To prepare your car properly for a trip to the Australia Outback is an essential part of Outback safety. Having a well-prepared vehicle is more important than the question "what car to take".
Most tracks described in the Eastern Outback guide can be done with a sturdy conventional vehicle with good ground clearance, provided that the weather is dry.
When you take your own car, remember, a modern car with fancy electronics is not of much use if it really gets rough out there. Sand and dust creep in everywhere, gravel and stones might damage the bottom of your car.
The best choice is a car type that Outback folks drive. That increases the chance that you get spare parts when the need arises, even if you are in really remote areas.
If you are going to hire a vehicle, you might need a four-wheel-drive (4WD) when you want to drive on unsealed roads. Most, if not all car hire companies don't allow you to drive on unsealed roads with a conventional car or camp mobile.
Besides, a 4WD always gives you the freedom to take a rough sidetrack to see a scenic highlight. It is also much more convenient in a 4WD - higher ground clearance and thick mud flaps decrease the noise of stones crackling on the floor section of the car. As proper 4WDs are just more robust, you don't need to worry that your car is falling apart on a rough track.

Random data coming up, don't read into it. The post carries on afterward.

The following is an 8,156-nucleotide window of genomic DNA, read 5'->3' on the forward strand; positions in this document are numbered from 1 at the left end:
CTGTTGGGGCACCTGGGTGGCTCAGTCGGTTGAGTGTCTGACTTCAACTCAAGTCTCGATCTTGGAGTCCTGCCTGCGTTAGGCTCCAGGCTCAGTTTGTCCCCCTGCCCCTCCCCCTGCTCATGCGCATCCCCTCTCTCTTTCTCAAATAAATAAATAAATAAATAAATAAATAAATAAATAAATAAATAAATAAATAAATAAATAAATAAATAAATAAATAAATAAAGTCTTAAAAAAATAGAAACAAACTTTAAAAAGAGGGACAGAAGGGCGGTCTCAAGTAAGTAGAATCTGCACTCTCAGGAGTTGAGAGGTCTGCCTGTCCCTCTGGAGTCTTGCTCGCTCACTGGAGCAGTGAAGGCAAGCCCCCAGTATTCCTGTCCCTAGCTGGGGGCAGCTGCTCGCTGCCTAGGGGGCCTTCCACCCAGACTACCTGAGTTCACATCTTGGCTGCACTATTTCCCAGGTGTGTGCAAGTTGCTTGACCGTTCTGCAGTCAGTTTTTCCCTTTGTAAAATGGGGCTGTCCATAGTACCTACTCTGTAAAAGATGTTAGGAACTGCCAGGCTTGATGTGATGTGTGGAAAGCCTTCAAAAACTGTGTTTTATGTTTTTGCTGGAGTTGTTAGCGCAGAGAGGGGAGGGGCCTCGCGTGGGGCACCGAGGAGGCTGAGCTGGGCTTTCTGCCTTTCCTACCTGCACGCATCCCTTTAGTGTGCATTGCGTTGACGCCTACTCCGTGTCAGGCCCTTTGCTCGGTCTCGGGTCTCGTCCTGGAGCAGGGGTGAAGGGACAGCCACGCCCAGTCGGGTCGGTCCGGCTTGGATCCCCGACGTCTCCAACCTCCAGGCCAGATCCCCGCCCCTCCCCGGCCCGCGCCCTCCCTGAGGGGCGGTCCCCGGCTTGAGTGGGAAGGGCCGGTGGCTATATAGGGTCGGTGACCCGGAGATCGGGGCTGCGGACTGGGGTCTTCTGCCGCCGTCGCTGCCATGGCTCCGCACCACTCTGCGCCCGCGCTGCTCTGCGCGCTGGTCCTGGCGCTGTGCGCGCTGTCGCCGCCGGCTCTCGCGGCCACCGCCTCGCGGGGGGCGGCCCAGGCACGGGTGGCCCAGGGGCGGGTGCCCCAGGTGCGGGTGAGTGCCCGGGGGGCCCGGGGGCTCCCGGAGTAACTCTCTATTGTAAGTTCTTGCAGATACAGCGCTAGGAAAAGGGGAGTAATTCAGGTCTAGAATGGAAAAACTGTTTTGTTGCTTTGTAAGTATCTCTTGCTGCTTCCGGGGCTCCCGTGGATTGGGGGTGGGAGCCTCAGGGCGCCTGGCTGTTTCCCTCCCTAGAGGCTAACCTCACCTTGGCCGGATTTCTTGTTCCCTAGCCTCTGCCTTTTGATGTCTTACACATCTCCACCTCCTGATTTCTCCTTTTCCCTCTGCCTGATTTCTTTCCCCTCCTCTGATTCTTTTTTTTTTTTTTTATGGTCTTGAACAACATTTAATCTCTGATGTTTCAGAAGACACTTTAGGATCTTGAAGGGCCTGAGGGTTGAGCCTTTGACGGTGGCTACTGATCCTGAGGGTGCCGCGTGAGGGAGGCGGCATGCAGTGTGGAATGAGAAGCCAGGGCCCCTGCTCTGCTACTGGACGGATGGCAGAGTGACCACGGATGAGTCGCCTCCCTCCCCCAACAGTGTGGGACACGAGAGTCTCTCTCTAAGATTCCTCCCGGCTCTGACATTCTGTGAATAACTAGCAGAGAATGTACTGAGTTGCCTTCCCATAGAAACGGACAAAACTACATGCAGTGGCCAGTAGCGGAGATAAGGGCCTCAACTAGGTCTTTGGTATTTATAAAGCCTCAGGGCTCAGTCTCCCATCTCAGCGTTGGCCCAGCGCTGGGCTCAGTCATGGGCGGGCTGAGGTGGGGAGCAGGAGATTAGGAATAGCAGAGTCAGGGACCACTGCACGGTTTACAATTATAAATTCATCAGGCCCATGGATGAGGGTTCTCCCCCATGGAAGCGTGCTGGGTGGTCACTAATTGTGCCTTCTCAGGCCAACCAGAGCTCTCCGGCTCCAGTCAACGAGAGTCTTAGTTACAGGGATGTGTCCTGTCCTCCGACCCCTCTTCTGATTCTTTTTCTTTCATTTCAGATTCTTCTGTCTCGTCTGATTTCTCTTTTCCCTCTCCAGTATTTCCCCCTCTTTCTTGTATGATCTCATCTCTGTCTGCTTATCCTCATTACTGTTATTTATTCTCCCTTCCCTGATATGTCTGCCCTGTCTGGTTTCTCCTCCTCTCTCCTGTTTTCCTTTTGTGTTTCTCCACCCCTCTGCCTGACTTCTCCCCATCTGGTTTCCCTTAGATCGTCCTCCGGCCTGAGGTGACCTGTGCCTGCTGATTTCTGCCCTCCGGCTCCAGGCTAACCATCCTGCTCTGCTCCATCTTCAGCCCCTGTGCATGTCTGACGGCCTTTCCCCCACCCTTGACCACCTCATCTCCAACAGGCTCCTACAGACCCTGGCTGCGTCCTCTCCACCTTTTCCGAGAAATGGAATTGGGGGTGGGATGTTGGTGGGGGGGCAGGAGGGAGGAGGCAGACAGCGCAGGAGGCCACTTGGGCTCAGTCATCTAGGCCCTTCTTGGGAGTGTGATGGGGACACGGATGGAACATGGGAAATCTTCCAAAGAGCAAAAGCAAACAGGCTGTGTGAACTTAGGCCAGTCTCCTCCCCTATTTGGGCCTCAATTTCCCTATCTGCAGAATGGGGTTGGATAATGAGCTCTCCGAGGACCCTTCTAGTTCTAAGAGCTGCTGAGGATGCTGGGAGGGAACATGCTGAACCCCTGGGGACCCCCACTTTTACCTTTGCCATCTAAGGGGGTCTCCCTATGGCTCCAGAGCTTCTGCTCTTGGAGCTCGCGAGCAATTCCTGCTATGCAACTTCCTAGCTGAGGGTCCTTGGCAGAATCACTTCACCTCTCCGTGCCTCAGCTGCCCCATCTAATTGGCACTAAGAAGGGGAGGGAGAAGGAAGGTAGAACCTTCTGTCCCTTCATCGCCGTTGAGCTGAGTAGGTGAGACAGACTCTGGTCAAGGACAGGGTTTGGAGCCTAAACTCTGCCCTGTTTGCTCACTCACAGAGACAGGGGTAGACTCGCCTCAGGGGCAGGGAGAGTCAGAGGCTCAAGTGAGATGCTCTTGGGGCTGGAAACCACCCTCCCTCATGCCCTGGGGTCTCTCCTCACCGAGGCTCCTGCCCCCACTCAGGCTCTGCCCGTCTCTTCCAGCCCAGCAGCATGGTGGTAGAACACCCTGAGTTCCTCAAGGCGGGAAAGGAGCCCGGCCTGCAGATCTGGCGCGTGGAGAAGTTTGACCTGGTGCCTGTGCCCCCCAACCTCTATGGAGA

Hi, we have just done the Birdsville Track with no probs of our own, but all the rest of our group had problems. I recommend taking u-bolts d-shackles, regular nuts and bolts, also putting cardboard across the back window (4wheeldrives)and across the gas bottles on your van. We did ours and were fine but saw where the massive rocks had been, others that had not done this resulted in broken windows. It was agreat trip but you certainly need to take care at all times, we loved it.
Any robust car in perfect technical condition with reasonable ground clearance. That's the secret!
In my humble opinion, the Toyota bushcamper is a great vehicle for Outback driving. It offers room for two people, has a gas stove, kitchen sink, water tanks, a fridge, and much storage.
The two 90 l fuel tanks give you some freedom in remote areas, but it is wise to re-fuel when you get the chance. The bushcamper has also a huge water tank for the kitchen sink. We never count this when we calculate the amount of drinking water we need, but it gives extra security. The bushcamper makes Outback driving truly comfortable, as long as you are fit enough to climb into the top bed :).
But this is just my opinion. There are many vehicles that can do the trip.
One more tip. If you're in a road service club in your home country, take your membership ID with you, just in case you need a towing service back of beyond. They might accept your home membership. This can save you money.
Please note: If you plan an expedition-like trip into remote and rough areas, for example the Canning Stock Route, you certainly need to do a bit more to prepare your car accordingly.
The tips on my website are designed for the easier routes in the Outback. However, never underestimate the distances between supplies and always carry plenty of water.
Have a safe trip.